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Jury Gets Case Of Woman Accused In Deadly Crash

BRIGHTON, Colo. (CBS4)- Thursday afternoon the jury was handed the case of a woman accused of causing a car crash that killed an entire family from Thornton.

Closing arguments were wrapping up before 5 p.m. Thursday and the jury was expected to begin deliberations Friday morning.

Prosecutors said Monica Chavez was driving in February 2011 in Thornton when she lost control of her SUV, hit a median, went airborne and then landed on top of a pickup truck. Randy and Crystal Stollsteimer and their three boys were in the truck and were killed.

Chavez has pleaded not guilty to charges of criminally negligent homicide.

In court Thursday, prosecutors presented a video recording of a visibly emotional Chavez during an interview with police after the deadly crash.

In the interview, Chavez rocks back and forth in her seat and she explains to the officer that the crash is like a nightmare to her.

"And then I feel selfish because the other family lost their lives," said Chavez.

She also told the officer she would never put her children in danger.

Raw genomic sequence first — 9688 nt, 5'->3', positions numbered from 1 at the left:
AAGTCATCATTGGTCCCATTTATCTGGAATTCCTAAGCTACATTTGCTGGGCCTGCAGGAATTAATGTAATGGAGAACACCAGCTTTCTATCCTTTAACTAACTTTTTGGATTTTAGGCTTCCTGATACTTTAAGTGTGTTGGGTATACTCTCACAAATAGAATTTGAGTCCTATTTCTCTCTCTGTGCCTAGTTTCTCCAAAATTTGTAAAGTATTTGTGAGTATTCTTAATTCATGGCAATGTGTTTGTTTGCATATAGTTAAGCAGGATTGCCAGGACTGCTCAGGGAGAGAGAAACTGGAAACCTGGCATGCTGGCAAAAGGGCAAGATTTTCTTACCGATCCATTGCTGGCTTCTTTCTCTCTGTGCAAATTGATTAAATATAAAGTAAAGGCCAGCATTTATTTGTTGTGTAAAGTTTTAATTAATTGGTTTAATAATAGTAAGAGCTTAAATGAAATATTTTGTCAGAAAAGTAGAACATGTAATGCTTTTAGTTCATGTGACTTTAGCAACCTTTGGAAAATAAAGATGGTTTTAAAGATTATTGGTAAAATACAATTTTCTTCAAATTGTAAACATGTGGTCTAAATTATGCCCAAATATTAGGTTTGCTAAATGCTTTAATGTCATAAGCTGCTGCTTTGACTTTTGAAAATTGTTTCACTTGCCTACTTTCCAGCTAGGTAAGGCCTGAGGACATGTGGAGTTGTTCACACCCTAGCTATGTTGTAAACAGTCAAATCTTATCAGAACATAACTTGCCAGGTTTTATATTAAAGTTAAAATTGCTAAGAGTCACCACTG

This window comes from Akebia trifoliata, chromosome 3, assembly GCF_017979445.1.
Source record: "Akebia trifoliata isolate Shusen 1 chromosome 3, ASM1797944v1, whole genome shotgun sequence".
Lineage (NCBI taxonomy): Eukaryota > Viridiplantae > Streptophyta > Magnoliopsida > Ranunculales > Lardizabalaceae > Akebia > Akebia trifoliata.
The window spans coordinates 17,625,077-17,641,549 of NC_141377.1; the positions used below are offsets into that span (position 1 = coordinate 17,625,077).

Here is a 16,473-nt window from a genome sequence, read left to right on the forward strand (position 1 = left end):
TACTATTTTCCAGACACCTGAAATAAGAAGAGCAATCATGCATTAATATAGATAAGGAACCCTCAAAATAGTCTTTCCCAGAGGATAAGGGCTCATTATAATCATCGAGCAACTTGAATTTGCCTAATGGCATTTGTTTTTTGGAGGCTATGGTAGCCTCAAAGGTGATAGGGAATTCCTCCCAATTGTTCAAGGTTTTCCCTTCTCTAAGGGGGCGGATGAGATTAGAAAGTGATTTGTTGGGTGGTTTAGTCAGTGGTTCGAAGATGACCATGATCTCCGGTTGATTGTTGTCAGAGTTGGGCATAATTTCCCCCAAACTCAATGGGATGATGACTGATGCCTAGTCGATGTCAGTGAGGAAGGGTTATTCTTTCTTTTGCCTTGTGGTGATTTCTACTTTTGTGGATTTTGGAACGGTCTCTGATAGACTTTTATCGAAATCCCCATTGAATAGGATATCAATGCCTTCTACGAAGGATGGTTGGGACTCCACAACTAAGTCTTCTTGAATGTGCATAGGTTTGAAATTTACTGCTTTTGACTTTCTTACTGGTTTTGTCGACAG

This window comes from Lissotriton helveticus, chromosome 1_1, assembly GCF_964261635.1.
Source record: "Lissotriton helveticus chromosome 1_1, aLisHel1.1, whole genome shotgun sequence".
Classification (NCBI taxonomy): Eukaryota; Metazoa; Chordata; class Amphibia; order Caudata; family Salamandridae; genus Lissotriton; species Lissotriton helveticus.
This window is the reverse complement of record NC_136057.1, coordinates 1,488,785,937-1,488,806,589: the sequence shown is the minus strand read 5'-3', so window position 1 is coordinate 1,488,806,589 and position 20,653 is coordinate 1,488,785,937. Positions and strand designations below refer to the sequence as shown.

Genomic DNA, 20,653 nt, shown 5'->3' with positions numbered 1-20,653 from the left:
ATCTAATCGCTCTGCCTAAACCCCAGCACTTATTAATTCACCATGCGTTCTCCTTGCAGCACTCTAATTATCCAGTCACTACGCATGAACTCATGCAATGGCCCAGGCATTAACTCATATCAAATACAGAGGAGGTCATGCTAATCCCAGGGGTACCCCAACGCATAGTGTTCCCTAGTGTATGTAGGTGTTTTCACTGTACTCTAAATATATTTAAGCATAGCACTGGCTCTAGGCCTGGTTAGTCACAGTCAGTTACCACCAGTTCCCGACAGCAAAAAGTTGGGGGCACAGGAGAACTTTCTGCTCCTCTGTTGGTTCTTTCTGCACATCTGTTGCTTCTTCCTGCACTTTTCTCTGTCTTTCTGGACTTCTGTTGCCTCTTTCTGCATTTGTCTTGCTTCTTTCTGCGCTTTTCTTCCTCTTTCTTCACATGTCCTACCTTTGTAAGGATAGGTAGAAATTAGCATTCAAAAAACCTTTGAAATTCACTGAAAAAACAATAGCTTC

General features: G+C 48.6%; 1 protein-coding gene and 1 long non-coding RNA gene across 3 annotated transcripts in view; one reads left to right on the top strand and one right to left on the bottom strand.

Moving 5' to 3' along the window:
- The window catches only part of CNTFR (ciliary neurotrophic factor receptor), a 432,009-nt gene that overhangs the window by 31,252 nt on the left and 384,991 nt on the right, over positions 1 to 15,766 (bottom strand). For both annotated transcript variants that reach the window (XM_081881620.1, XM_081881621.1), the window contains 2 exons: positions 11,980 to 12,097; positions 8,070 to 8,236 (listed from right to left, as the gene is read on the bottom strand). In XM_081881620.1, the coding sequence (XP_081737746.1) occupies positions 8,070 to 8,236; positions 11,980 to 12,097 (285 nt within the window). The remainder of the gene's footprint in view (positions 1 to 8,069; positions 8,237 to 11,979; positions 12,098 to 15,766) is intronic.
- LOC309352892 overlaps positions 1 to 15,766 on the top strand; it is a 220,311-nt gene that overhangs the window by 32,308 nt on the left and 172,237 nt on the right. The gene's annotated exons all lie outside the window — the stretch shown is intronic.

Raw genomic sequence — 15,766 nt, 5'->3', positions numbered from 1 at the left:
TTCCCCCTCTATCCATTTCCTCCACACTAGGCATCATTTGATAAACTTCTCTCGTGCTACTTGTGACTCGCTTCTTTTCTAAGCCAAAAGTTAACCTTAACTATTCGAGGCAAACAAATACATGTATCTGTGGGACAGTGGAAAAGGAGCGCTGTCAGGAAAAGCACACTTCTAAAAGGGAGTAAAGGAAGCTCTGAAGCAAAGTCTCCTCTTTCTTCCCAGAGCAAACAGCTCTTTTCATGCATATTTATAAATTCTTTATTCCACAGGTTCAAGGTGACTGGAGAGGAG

The officer asked if she had a history of seizures and she volunteered information about an episode of shaking and fainting in a grocery store just months before the crash.

"How come you chose not to pursue it," asked Thornton Police Officer Joe Dougherty.

"I was scared, I guess," said Chavez.

Chavez told the officer she was afraid of what she would find out about her health. In the interview she never mentioned the 2006 episode for which she was hospitalized.

Dr. Brian Williams testified on Wednesday that he was 80 percent sure Chavez suffered from a seizure in 2006.

Williams said he told Chavez she needed to see a neurologist within five days of diagnosing her with a seizure in 2006. He also said he told her not to drive until she had been cleared.

But there has been some dispute between prosecutors and defense attorneys about how clear the instructions were when Chavez was discharged.

Randy and Crystal Stollsteimer and their children
Randy and Crystal Stollsteimer and their children (credit: CBS)

It wasn't until the lead investigator searched Chavez's medical files that he found the information that she was instructed to see a neurologist.

Near the end of the interview she told the officer that she didn't do anything on purpose.

"I feel horrible, I feel sad," said Chavez. "I feel thankful that my kids are okay but selfish that a family passed away."

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